> Armenia and Iran have agreed to give new impetus to their
> bilateral relations and press ahead with the implementation of more
> multimillion-dollar energy projects. The agreements were announced
> in Yerevan after the July 20 meeting of their intergovernmental
> commission on economic cooperation, co-chaired by Iranian Foreign
> Minister Manuchehr Motaki and Armenian Energy Minister Armen Movsisian.
> Motaki also held separate talks with President Robert Kocharian
> and other Armenian officials. Official press releases cited them as
> praising the Armenian-Iranian relationship and stressing the need
> to utilize its untapped commercial potential. Motaki was reported to
> be satisfied with "thorough discussions" held during the commission
> meeting. He and Movsisian divulged key details of those discussion
> at a joint news conference.
> Movsisian revealed that in "one or two months" the two sides would
> start work on a third high-voltage transmission line linking the power
> grids of Armenia and Iran. The facility will enable a substantial
> increase in exports of Armenian electricity to the Islamic Republic,
> which is expected after the completion of a pipeline that will pump
> Iranian natural gas to Armenia. The pipeline's first Armenian section
> was inaugurated last March in the presence of Kocharian and Iranian
> President Mahmoud Ahmadinejad.
> Construction of its second, much longer stretch is due to be completed
> by the end of next year. That will allow Armenia to annually import
> up to 2.3 billion cubic meters of Iranian gas, or approximately twice
> the level of its current gas imports from Russia.
> It is expected that much of Iranian gas will be converted into the
> electricity that will be supplied to Iran.
> Another Armenian-Iranian energy project involves the construction of
> two big hydroelectric plants on either side of the Arax River, marking
> the border between the two countries. Movsisian announced that its
> construction would likely start early next year. It is still not clear,
> however, how the Armenian side will finance its share of the project,
> estimated at $200 million. Some analysts believe that it will borrow
> the required sum from the Iranian government. Tehran already lent
> Yerevan $34 million to construct the first pipeline section.
> Also on the agenda of the commission meeting was the Russian-backed
> ambitious idea of building a big oil refinery near Meghri, a small
> Armenian town close to the Iranian border. Kocharian reportedly
> discussed it with Russian President Vladimir Putin last January.
> Around that time an oil subsidiary of Russia's Gazprom monopoly
> confirmed reports that it is interested in the project and ready,
> in principle, to provide most of the hundreds of millions of dollars
> needed for its implementation. The project envisages that Iranian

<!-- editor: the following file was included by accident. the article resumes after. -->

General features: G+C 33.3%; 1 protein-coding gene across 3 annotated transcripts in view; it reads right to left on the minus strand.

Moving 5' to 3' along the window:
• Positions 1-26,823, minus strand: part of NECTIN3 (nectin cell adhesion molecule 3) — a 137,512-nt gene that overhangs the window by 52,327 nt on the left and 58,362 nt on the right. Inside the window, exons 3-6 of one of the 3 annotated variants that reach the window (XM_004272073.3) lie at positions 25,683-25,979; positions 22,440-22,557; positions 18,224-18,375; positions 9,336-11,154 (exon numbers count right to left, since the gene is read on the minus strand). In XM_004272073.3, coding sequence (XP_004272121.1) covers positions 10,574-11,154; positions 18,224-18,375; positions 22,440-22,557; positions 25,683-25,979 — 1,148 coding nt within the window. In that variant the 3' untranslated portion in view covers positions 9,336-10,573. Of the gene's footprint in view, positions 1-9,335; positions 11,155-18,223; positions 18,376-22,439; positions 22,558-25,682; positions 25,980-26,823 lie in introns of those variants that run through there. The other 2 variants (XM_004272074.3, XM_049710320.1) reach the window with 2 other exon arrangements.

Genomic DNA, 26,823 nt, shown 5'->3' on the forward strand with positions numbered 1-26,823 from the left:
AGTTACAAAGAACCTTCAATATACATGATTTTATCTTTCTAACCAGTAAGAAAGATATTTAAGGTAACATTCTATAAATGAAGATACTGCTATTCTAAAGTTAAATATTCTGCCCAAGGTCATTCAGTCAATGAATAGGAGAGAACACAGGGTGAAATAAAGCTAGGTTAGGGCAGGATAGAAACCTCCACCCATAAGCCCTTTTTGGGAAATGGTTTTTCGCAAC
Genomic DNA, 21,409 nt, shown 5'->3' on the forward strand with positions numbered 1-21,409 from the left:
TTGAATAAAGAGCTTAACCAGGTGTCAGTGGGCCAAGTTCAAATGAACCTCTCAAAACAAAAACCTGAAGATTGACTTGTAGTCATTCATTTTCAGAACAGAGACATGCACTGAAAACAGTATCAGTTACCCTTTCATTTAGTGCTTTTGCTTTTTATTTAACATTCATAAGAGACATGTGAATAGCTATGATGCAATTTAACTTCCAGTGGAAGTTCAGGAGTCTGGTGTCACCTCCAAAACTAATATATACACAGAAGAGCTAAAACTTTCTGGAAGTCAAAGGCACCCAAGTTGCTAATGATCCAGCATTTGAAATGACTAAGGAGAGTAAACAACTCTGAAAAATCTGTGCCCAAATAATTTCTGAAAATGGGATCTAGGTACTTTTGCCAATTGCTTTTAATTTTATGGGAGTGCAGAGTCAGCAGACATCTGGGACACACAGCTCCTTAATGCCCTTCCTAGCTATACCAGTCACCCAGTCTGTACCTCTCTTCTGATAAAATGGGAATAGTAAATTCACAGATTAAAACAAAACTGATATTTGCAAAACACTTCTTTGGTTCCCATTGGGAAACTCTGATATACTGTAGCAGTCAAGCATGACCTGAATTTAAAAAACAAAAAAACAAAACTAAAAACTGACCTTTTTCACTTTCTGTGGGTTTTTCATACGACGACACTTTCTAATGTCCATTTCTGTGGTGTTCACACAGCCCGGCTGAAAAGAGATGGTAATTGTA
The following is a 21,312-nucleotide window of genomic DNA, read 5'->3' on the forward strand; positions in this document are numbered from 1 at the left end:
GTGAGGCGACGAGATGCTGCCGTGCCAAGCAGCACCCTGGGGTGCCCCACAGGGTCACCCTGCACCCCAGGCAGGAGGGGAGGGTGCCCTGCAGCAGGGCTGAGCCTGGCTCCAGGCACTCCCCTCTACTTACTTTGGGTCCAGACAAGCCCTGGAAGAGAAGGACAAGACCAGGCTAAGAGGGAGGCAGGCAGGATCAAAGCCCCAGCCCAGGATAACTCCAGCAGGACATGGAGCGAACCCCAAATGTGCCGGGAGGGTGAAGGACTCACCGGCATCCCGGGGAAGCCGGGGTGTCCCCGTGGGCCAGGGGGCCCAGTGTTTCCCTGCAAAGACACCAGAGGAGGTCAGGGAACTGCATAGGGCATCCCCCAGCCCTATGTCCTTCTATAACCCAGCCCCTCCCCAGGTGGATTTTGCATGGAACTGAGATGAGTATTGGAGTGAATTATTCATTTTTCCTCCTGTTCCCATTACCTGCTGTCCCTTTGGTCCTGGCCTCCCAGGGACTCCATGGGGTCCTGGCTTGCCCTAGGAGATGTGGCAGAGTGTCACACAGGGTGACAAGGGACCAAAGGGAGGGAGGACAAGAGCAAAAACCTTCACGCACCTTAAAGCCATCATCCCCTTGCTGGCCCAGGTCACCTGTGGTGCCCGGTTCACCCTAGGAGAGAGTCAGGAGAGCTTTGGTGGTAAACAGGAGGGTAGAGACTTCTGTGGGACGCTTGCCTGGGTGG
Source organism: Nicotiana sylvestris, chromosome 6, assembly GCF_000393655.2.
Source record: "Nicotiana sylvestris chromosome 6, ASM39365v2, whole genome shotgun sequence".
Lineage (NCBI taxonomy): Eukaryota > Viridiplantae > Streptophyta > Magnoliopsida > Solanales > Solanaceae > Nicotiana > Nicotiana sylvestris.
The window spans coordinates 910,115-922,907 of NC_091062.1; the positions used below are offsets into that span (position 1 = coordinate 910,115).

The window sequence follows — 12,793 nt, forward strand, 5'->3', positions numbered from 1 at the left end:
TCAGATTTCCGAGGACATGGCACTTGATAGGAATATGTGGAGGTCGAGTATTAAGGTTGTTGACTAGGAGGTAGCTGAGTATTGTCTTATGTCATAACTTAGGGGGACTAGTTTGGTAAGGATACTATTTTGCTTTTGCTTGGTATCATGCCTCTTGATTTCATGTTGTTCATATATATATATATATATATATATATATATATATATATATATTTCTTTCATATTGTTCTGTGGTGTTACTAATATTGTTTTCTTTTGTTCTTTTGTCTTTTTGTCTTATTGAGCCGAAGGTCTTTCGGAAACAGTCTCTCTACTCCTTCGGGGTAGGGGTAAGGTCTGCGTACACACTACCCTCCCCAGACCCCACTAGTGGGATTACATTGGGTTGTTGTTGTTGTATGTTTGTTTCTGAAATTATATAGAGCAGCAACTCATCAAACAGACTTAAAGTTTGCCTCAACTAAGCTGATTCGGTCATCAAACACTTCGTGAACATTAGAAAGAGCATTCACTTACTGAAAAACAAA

> crude will be delivered to Meghri through a 200-kilometer pipeline
> before being turned into gasoline and other oil products that will be
> shipped to Iran by rail. Despite its vast oil reserves, the Islamic
> Republic lacks refining facilities and has to import gasoline to
> meet domestic demand. Officials have said the refinery would have
> the capacity to process about 3 million tons of oil each year.
> The governments of Armenia, Iran, and Russia recently formed an ad
> hoc working group tasked with looking into the matter. It is scheduled
> to hold its first meeting before the end of this month.
> According to Movsisian, high-level government officials from the
> three countries plan to meet in September to discuss the group's
> It also emerged that Yerevan and Tehran plan to sign a free trade
> agreement soon in order to boost the volume of their commercial
> exchange, which remains quite modest in both absolute and relative
> terms. One of the apparent reasons for that is Iran's huge import
> tariffs that effectively keep the Iranian market off limits to Armenian
> manufacturers. A statement by the Armenian government quoted Motaki
> as telling Prime Minister Serge Sarkisian that facilitating imports
> from Armenia is now a "priority" for Tehran. Motaki sounded optimistic
> about broader Armenian-Iranian trade, telling journalists that its
> volume could more than double to $500 million this year.
> These developments come just over a month after the United States
> publicly expressed concern at Armenia's growing relations with Iran
> through its then charge d'affaires in Yerevan, Anthony Godfrey.
> Speaking at a June 15 news conference, Godfrey warned that those
> ties could run counter to U.S. sanctions imposed on Tehran over
> its controversial nuclear program. He said that although Washington
> appreciates the "transparent way in which the government of Armenia
> conducts its energy relations with Iran," it expects Yerevan to be a
> "more active partner" in US-led international efforts to prevent Iran
> from developing nuclear weapons.
> Armenia has until now managed to maintain close political and economic
> ties with Iran, while being one of the world's leading per-capita
> recipients of U.S. economic aid. The U.S. warning could make it
> more difficult for Yerevan to continue to pursue what it calls a
> "complementary" foreign policy. Still, Armenian Foreign Minister
> Vartan Oskanian insisted on June 19 that his country's growing
> cooperation with its large Muslim neighbor does not breach the U.S. and
> international sanctions and will not damage U.S.-Armenian relations.
> A warm rapport with Iran is a key element of Armenia's national
> security doctrine and a rare point of consensus among its main
> political parties. They believe that the landlocked South Caucasus
> state, blockaded by neighboring Azerbaijan and Turkey, has no choice
> but to be a close partner of what is one of its few conduits to the
> outside world.
> (Azg, 21 July; Regnum, July 20; Statements by the press services of
> Armenia's president and government, July 20; Arminfo, June 19)